Remove meatball mix from refrigerator and form 9 good-sized balls. Cook them for about 20 minutes, or until internal temp reads 150 degrees. Remove from oven and allow to rest (they will come up another 10 degrees while resting)
While meatballs rest, heat oil in a skillet over medium. Saute shallots with a little salt and pepper until translucent, and then put riced cauliflower in. Do not add water! Saute riced cauliflower until it absorbs oil and starts to brown a little on bottom (kind of like fried rice)
You can serve this with a variety of sides. I made some homemade quick pickles and roasted some baby bok choy. The bowl was delicious, low carb, and filling! This recipe made enough for two nights of meatballs. I made another round of cauliflower rice for night two.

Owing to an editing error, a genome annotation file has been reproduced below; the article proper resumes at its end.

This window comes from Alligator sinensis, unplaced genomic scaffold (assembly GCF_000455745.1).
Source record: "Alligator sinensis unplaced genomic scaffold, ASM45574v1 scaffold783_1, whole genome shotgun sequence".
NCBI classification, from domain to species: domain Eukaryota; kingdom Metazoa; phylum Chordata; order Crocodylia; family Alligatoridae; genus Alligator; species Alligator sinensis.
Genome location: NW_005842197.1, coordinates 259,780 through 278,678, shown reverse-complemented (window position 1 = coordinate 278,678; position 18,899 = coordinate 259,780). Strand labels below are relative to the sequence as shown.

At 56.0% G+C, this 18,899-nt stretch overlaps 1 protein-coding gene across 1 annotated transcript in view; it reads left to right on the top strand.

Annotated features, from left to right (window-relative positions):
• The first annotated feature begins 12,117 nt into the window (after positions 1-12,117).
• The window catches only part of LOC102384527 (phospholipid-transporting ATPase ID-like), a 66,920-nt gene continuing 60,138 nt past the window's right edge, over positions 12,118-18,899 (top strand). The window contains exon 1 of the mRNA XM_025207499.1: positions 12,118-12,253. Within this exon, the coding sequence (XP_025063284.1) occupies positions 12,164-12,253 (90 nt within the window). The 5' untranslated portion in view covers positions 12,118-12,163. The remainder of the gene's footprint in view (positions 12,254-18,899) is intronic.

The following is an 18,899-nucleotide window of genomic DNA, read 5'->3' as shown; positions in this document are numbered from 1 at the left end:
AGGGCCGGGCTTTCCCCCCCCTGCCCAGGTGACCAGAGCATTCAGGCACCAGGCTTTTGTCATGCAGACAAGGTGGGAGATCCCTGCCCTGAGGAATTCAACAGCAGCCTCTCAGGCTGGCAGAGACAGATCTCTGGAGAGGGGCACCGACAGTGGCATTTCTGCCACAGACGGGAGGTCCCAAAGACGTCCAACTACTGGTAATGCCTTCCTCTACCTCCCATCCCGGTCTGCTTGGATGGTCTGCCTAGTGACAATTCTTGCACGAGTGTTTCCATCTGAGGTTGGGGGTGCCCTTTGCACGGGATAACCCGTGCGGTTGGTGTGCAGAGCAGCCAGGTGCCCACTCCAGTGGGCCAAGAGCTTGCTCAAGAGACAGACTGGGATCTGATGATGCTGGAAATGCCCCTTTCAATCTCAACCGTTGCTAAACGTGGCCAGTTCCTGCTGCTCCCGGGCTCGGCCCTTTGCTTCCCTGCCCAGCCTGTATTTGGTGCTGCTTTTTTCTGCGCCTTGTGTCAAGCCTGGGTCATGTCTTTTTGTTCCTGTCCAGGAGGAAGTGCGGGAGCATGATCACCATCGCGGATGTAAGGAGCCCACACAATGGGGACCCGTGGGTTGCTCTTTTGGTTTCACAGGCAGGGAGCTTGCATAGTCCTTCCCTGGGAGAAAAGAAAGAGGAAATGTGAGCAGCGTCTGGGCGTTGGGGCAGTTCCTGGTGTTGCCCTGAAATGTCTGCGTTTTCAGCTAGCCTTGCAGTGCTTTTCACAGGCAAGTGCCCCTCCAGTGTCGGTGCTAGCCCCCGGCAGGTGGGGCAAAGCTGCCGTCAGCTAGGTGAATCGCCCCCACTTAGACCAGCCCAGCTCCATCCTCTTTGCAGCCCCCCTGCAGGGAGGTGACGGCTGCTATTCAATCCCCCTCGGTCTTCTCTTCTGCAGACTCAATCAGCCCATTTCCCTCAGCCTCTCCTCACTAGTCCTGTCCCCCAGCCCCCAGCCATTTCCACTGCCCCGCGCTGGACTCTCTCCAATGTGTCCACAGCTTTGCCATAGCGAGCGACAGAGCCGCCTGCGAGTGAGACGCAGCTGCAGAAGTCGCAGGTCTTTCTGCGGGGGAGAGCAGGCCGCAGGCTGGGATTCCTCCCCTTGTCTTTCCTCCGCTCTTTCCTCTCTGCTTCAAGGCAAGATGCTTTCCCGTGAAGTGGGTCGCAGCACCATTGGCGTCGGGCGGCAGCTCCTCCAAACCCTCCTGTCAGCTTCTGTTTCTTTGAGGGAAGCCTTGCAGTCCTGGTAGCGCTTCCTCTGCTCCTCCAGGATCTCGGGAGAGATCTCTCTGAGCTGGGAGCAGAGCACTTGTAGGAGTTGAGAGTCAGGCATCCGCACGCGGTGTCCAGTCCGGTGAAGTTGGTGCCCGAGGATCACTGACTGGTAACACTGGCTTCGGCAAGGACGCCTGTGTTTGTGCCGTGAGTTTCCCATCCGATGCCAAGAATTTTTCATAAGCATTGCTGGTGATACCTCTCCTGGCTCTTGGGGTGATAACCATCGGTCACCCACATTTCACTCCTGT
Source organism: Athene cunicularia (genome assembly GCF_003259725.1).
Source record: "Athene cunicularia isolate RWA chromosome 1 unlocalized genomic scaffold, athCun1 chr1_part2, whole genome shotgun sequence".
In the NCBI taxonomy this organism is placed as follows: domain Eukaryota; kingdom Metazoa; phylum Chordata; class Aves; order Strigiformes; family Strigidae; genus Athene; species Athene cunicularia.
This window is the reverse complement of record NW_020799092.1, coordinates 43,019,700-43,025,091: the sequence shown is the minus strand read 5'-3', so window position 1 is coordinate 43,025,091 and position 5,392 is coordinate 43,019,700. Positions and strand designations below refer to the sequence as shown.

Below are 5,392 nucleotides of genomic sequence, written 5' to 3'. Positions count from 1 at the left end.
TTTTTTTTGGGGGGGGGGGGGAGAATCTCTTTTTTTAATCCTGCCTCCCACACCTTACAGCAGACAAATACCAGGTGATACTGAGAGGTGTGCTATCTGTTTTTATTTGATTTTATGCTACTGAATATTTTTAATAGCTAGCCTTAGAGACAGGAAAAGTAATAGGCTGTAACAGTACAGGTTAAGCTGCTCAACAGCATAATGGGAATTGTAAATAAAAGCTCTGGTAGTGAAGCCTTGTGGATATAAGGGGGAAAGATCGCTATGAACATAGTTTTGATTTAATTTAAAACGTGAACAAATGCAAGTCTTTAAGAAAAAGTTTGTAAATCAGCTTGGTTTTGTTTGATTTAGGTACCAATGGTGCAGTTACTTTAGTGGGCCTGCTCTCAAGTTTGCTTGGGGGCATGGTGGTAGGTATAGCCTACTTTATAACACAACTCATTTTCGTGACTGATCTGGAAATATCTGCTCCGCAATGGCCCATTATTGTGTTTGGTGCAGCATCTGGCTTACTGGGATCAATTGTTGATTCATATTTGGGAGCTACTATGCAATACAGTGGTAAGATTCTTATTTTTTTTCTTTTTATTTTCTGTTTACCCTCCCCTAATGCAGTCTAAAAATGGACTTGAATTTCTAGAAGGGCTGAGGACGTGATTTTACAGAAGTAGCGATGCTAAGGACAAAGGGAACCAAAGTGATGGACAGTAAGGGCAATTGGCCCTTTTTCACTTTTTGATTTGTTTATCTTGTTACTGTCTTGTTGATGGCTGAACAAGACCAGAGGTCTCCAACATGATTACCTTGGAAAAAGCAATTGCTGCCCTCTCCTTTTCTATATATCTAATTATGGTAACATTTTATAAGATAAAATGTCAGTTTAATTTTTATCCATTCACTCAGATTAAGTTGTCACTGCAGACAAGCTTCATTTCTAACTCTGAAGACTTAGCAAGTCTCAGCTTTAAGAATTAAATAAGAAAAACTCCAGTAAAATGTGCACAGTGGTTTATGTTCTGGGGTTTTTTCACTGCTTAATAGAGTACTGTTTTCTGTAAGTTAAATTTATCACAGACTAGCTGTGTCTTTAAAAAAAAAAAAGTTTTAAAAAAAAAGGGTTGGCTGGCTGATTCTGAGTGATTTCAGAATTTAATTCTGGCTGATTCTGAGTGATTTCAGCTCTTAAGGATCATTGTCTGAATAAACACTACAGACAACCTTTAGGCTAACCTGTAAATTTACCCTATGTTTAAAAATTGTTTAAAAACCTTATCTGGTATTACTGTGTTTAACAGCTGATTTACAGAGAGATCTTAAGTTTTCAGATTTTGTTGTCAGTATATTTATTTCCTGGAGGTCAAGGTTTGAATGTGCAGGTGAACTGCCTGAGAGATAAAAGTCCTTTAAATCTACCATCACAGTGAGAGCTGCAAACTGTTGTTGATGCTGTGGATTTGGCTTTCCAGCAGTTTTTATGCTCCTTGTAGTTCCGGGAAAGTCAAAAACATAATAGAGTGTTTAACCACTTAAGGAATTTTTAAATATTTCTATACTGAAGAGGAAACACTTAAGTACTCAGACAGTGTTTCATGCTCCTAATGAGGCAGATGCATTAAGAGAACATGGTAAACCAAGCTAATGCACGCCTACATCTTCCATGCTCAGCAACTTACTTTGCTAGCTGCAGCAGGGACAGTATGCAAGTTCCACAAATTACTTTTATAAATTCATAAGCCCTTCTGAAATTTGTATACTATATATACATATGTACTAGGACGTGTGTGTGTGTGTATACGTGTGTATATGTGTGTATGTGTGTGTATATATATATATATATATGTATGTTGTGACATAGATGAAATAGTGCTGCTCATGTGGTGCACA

I challenged myself to write along with the community participating in #1000wordsofsummer to help kickstart a working draft of my food memoir and establish a regular writing routine. It is day eight and I have hit my goal every day.
The hard part of this has been facing the realization that most of the first draft of my book was trash. Jenny Bent was kind to me when she sent my rejection letter a decade ago…too kind. Most of my writing time these past eight days has been salvaging a sentence or two to bounce off and completely rewriting the rest. I had 90 pages plus another 42 of recipes to start. I am now at 22,739 words which is roughly 88 pages. I think I probably saved about 12 pages of original content and the rest is new. I feel good about where the narrative is going. It is much more raw and honest, but that is what it needed to be from the start. It is hard writing some of these moments though- it is a lot of me coming to terms with things I have pushed down for years.